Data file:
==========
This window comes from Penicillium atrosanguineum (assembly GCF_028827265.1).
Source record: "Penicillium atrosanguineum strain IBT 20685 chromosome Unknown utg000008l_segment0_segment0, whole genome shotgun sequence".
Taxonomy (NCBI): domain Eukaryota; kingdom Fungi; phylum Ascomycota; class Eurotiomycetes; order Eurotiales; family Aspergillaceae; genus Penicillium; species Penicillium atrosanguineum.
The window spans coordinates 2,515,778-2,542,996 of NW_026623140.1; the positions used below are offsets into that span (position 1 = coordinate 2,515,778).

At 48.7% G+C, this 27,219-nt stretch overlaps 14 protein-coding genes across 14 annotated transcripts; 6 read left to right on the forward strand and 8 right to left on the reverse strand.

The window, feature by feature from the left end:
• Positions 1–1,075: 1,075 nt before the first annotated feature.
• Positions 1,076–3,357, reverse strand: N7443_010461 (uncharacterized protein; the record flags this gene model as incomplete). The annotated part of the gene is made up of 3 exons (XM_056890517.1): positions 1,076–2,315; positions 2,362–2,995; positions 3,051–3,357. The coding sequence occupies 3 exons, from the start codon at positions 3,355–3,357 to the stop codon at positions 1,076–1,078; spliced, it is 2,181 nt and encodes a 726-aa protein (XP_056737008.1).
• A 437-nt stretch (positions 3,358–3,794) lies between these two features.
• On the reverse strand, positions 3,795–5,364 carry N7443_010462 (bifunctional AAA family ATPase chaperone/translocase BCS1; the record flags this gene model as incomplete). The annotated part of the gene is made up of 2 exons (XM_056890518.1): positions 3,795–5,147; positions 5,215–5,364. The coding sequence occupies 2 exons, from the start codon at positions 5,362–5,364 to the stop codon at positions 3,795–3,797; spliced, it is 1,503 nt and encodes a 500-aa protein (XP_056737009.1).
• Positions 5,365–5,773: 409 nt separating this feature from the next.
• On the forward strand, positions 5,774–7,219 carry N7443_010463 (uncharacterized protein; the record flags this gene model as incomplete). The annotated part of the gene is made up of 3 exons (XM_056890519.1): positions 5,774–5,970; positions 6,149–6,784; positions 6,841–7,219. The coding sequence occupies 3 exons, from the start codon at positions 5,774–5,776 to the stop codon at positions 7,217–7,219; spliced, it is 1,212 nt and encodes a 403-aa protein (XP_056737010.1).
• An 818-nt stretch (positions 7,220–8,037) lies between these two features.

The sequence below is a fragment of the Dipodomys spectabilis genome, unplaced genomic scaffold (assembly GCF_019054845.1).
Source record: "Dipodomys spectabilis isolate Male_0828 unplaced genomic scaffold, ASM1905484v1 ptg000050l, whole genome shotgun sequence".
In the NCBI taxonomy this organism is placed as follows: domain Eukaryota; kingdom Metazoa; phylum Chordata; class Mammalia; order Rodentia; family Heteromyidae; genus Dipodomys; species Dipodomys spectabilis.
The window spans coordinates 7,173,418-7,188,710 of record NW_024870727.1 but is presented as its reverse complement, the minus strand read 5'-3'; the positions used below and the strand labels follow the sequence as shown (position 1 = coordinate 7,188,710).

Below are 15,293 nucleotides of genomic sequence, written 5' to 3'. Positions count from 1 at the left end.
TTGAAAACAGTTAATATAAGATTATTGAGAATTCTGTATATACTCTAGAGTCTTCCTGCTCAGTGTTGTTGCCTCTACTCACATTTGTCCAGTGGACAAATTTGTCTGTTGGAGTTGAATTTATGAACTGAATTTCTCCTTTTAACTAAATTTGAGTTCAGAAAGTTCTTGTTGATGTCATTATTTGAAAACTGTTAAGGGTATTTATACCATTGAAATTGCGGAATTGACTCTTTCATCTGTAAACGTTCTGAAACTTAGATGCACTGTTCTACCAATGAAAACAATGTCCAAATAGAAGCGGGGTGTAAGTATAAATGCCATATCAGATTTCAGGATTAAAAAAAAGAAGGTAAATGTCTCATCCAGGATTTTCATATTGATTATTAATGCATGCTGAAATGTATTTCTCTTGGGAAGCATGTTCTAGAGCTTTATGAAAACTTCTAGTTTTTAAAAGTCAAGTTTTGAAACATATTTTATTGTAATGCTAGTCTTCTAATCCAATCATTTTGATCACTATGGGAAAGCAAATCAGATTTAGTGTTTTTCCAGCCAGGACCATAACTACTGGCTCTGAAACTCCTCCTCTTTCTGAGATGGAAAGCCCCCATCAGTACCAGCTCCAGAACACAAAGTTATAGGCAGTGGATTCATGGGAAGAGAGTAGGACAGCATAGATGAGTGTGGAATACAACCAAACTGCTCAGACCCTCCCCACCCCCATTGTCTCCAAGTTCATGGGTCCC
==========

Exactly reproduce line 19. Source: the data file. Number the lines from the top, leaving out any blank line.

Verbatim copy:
TTGAAAACAGTTAATATAAGATTATTGAGAATTCTGTATATACTCTAGAGTCTTCCTGCTCAGTGTTGTTGCCTCTACTCACATTTGTCCAGTGGACAAATTTGTCTGTTGGAGTTGAATTTATGAACTGAATTTCTCCTTTTAACTAAATTTGAGTTCAGAAAGTTCTTGTTGATGTCATTATTTGAAAACTGTTAAGGGTATTTATACCATTGAAATTGCGGAATTGACTCTTTCATCTGTAAACGTTCTGAAACTTAGATGCACTGTTCTACCAATGAAAACAATGTCCAAATAGAAGCGGGGTGTAAGTATAAATGCCATATCAGATTTCAGGATTAAAAAAAAGAAGGTAAATGTCTCATCCAGGATTTTCATATTGATTATTAATGCATGCTGAAATGTATTTCTCTTGGGAAGCATGTTCTAGAGCTTTATGAAAACTTCTAGTTTTTAAAAGTCAAGTTTTGAAACATATTTTATTGTAATGCTAGTCTTCTAATCCAATCATTTTGATCACTATGGGAAAGCAAATCAGATTTAGTGTTTTTCCAGCCAGGACCATAACTACTGGCTCTGAAACTCCTCCTCTTTCTGAGATGGAAAGCCCCCATCAGTACCAGCTCCAGAACACAAAGTTATAGGCAGTGGATTCATGGGAAGAGAGTAGGACAGCATAGATGAGTGTGGAATACAACCAAACTGCTCAGACCCTCCCCACCCCCATTGTCTCCAAGTTCATGGGTCCC